Jail populations drop by almost half during pandemic, according to ACLU
It appears the coronavirus pandemic has moved the needle in ways decades of criminal justice reform have failed to do. A new report from the ACLU of Colorado, released Oct. 13, explores how the COVID-19 pandemic has led to the depopulation of jails across the state, while crime rates have stayed relatively the same.
Statewide, jail populations decreased by 46% at the height of the pandemic, meaning there was an average of 6,000 fewer people in jail every day. Whereas the average jail occupancy was 81% pre-pandemic, it’s now at 47%. (Since July, when jury trials and court sentencing resumed, jail populations have increased 17%.)
In Boulder County, the jail population fell by 43% according to the report. Sheriff Joe Pelle is quoted: “We have seen jail populations fall across the state, and the sky has not fallen. We are reserving jail beds for those who absolutely should be off the street. But we are erring on the side of letting others stay home with their families. We aren’t using our jail facilities to manage homelessness and drug addiction, which often compounds the problem.”
The report attributes the jail population to four policies in particular: Active management of county jail populations to reserve beds only for those who posed a threat to others; increased use of summons and heightened arrest standards, which led to a 48% drop in people being held pretrial on misdemeanor charges; increased use of personal recognizance bonds, releasing folks without having to pay; and changes in probation, parole and pretrial services, which meant non-criminal infractions and technical violations didn’t send people back to jail.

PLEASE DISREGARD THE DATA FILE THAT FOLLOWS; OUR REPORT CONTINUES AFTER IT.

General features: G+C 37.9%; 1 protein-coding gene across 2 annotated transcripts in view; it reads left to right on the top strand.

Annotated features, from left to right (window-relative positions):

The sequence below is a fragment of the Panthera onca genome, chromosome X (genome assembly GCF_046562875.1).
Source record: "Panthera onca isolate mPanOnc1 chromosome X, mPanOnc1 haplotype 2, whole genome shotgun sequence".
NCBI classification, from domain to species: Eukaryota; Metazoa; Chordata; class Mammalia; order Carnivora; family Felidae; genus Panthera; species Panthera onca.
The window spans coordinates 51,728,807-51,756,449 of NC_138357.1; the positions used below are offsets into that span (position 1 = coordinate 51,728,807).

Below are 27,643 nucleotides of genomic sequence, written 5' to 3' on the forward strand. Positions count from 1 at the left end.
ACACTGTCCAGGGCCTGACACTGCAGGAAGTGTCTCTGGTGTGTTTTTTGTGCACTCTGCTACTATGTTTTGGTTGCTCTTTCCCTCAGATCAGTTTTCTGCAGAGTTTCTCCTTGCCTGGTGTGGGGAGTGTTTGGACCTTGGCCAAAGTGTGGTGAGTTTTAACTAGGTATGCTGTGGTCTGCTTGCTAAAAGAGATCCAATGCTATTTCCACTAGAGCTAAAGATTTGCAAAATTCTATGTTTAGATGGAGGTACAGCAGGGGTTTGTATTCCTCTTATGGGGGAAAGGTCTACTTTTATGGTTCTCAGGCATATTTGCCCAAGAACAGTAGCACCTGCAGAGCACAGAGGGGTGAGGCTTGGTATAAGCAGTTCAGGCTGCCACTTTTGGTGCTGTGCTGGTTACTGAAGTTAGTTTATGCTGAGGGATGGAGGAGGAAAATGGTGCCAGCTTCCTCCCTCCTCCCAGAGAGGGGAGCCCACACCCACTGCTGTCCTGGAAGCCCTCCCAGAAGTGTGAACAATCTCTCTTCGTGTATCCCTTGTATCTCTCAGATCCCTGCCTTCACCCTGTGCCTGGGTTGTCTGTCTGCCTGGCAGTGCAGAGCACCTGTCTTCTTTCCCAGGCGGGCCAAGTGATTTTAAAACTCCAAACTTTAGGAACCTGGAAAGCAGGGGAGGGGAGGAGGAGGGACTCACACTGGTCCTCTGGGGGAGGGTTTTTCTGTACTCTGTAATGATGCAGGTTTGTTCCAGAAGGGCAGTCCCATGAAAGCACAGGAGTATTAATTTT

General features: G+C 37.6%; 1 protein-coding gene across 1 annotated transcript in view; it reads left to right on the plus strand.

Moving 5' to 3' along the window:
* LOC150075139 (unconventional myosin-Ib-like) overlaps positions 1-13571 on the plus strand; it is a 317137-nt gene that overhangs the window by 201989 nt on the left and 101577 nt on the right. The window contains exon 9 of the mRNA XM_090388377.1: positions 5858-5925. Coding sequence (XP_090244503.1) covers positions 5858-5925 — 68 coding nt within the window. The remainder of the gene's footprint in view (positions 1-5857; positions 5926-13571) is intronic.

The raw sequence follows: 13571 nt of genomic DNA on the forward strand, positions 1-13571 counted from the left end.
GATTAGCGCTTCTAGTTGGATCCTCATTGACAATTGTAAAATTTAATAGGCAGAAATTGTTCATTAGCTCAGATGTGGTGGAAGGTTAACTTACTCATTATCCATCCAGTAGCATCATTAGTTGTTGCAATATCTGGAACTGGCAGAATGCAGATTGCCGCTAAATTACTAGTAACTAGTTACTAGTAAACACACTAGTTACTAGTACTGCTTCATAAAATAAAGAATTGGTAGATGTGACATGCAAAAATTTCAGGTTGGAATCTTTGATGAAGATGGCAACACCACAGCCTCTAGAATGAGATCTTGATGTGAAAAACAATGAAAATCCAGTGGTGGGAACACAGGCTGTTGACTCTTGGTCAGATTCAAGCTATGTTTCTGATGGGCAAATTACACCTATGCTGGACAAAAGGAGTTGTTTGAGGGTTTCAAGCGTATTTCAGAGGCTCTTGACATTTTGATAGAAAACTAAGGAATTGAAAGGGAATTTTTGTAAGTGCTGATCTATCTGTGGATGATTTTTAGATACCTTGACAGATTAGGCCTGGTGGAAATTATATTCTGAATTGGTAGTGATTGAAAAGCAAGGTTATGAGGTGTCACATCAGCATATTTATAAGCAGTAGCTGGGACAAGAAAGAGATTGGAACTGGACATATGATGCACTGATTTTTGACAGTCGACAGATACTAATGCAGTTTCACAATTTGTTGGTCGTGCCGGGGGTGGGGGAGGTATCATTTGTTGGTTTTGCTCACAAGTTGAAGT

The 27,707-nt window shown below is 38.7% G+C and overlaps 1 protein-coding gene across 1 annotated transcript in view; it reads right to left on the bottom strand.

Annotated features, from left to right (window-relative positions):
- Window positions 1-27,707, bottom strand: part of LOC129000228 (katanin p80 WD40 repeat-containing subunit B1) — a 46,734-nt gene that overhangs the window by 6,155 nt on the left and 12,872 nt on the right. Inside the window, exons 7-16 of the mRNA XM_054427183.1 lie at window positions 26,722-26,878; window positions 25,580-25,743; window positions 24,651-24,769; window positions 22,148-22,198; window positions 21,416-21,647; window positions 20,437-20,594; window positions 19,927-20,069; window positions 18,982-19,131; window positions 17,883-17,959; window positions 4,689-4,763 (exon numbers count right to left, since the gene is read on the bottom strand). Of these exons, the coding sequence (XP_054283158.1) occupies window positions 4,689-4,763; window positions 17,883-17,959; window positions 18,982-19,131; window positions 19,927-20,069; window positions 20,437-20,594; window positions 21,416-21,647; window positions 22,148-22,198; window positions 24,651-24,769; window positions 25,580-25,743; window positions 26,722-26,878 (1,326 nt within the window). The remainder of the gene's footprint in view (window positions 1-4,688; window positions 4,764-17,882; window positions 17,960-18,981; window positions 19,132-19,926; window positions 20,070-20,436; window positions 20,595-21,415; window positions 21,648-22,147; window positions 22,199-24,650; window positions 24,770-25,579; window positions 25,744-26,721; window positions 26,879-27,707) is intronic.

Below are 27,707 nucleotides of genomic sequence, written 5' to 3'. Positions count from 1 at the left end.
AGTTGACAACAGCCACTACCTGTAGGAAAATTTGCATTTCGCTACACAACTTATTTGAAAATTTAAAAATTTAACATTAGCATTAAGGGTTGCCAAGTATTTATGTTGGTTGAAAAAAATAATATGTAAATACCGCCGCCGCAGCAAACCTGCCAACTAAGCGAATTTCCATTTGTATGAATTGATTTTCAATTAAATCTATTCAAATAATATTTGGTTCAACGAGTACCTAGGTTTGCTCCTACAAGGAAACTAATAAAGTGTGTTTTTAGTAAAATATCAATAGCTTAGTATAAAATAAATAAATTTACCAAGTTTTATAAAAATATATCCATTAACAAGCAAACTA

As such, the ACLU of Colorado calls on legislators to turn these policies into law in their 2021 session to maintain low jail populations across the state, seeing as it could save the state as much as $210 million per year.
“It is tragic that it took a global emergency for actors in Colorado’s criminal legal system to work together to reduce the number of people in jail,” ACLU of Colorado Public Policy Director Denise Maes said in a press release. “It would be even more tragic if we walk away from this pandemic having learned nothing.”
Radiation levels higher near fracking sites, study finds
If you live, work, recreate or go to school within 12 miles downwind of a fracking site, you are exposed to higher levels of radiation than people beyond those limits, according to a study by Harvard researchers recently published in Nature Communications.
The study examined data collected near fracking sites across the county from 2011 to 2017, and found that radiation levels were 7% higher near such sites compared to baseline levels. The study found that radiation levels can increase closer to wells and, predictably, decrease beyond 12 miles.
The data is particularly important as the Colorado Oil and Gas Conservation Commission (COGCC) recently approved 2,000-foot setbacks for oil and gas wells from homes, schools and other structures — 2,000 feet is, of course, less than a mile, and, so far, radiation hasn’t been as much of a consideration in setback talks as air, water, noise and light pollution. Several municipalities, including Boulder County, are taking another look at local oil and gas regulations, as prescribed by SB-181.